♦ ♦ ♦

 

She didn’t have long to wait. First week of March. It was still cold, and overcast, but the snow was gone so she was letting herself think that maybe spring really would come. She’d put the posted signs business out of her mind, was just out for a walk to stretch her legs, but when she crossed the field directly behind her house, there they were. “Posted” in orange all caps lettering against a gleaming black background.

Her stomach tightened.

Something there is that doesn’t . . .
 
stay on its side of the wall.

“Damn it,” she said out loud. “I really don’t need this.”

Maybe this time the signatures would be readable.

She made her way to the closest sign. Nothing doing. Just like before. The signature might as well have been a piece of yarn someone had dropped on the floor.

She wondered whether her neighbor was merely a slob, or if this was someone’s way of being deliberately uncooperative.

It began to drizzle.

She wasn’t dressed for drizzle. No hat, no gloves.

She turned to go back to her house.

But she didn’t make it. At that moment a massive bellow “ra-RAUWF” hit her body so hard it made her diaphragm thrum, and she whirled around just in time to see a brindle Mastiff galloping toward her . A huge brindle Mastiff. Perhaps it was a horse, in fact, except no horse’s brow would be furled that way, his mouth agape, all red and dark and full of long white canines.

She didn’t have to look twice. By luck, the closest tree—the one with the freshly re-mounted sign—was a half-grown white pine. She grabbed the lowest branch and hauled herself up, placing her feet close to the trunk where it was thick enough, hopefully, to support her weight. Up another few branches, moving quickly, and now the dog was below her , leaping against the trunk, his paws jabbing it, making the whole tree shake.

2

 

With his paws on the tree trunk, looking up at her, foreshortened, his head looked massive.

After a minute he put all four paws on the ground and began sniffing around the base of the tree.

His head still looked massive.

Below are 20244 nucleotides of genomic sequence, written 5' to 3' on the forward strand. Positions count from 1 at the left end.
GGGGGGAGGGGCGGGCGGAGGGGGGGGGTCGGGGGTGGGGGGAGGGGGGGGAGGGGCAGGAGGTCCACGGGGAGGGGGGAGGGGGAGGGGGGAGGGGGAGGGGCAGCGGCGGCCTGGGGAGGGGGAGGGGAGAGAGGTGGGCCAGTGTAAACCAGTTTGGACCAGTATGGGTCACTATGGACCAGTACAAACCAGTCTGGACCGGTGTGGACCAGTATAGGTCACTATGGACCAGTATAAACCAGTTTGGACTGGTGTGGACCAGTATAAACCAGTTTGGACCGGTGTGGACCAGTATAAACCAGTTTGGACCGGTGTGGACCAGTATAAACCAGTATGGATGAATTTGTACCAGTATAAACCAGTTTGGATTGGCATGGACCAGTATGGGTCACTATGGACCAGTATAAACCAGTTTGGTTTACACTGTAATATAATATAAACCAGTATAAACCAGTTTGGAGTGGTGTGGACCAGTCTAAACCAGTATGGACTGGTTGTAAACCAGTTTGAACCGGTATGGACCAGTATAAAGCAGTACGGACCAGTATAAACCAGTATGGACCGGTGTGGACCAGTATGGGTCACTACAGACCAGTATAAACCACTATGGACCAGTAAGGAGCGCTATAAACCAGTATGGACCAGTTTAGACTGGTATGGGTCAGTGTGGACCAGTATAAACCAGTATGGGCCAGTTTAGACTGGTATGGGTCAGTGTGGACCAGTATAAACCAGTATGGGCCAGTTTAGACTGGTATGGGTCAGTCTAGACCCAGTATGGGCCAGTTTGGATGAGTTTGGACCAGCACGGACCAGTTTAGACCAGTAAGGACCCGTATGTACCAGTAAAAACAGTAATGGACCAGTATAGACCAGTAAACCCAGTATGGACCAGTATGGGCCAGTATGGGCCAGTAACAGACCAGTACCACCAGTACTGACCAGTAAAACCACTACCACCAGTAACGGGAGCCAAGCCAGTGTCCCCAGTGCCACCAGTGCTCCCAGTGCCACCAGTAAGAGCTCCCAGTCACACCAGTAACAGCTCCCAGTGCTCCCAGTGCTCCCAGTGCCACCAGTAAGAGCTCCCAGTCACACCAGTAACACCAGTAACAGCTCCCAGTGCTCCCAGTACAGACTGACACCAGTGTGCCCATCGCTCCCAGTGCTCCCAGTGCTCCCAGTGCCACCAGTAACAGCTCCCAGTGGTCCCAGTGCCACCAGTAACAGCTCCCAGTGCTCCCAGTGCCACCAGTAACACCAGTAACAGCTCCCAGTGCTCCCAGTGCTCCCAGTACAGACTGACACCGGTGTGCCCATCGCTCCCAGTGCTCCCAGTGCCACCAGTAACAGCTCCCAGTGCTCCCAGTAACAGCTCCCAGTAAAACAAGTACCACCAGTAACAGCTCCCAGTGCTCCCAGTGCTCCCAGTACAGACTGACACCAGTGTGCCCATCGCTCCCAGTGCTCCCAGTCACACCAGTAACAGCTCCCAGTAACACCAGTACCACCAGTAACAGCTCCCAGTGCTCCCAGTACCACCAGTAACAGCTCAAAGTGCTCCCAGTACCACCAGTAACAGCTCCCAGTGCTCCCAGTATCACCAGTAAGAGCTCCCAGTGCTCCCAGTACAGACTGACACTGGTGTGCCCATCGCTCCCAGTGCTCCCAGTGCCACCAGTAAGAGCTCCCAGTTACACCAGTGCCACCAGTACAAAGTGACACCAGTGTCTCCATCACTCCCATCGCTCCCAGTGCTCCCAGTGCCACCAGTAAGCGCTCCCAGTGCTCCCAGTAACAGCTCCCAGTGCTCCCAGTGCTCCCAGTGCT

Libby liked dogs. She liked petting dogs. Even strange dogs, when they are, say, on a lead at a park. But being treed by a dog—a very large dog—was, frankly, an experience she’d prefer to avoid.

She chewed her lower lip. Perhaps she and the dog had just gotten off on the wrong paw . . .

Worth a try. “Hey there—” she said in her best nice-doggy voice.

“ROUWF!”
The same booming bellow and he’d jumped up again, planting his front paws, again, against the trunk.

She tightened her grip on her perch. No doubt about it. Libby was officially treed, and there was no way she was going to sweet talk her way down.

The dog was still sniffing her tree.

He was wearing a collar.

She looked around for an owner.

Libby’s land was on a hillside. To the west, looking down, she had a clear view all the way to her house—that is, to the saplings and brush that marked the border between her house and the rest of her property, and beyond the saplings and brush, the dark gray shingles of her roof. But that was all she could see. No apologetic dog owner running up the hill, leash in hand.

To the north, her two fields, divided by raggedy hedgerows. Actually, more meadows than fields. To call them fields suggests they’re big. They aren’t. Altogether, in fact, Libby owned less than eight acres of cleared land. Yet, for some reason, especially when she first moved in, she thought of them as fields, maybe because they looked so worn and tired and beaten. Not picturesque enough to be meadows. In any case, that day the hedgerows—scraggly interruptions of buckthorn and crabapple—hadn’t leafed out yet, it was too early in the spring. So Libby could see through them all the way to Einbeck Road.

BOOK: When Libby Met the Fairies and her Whole Life Went Fae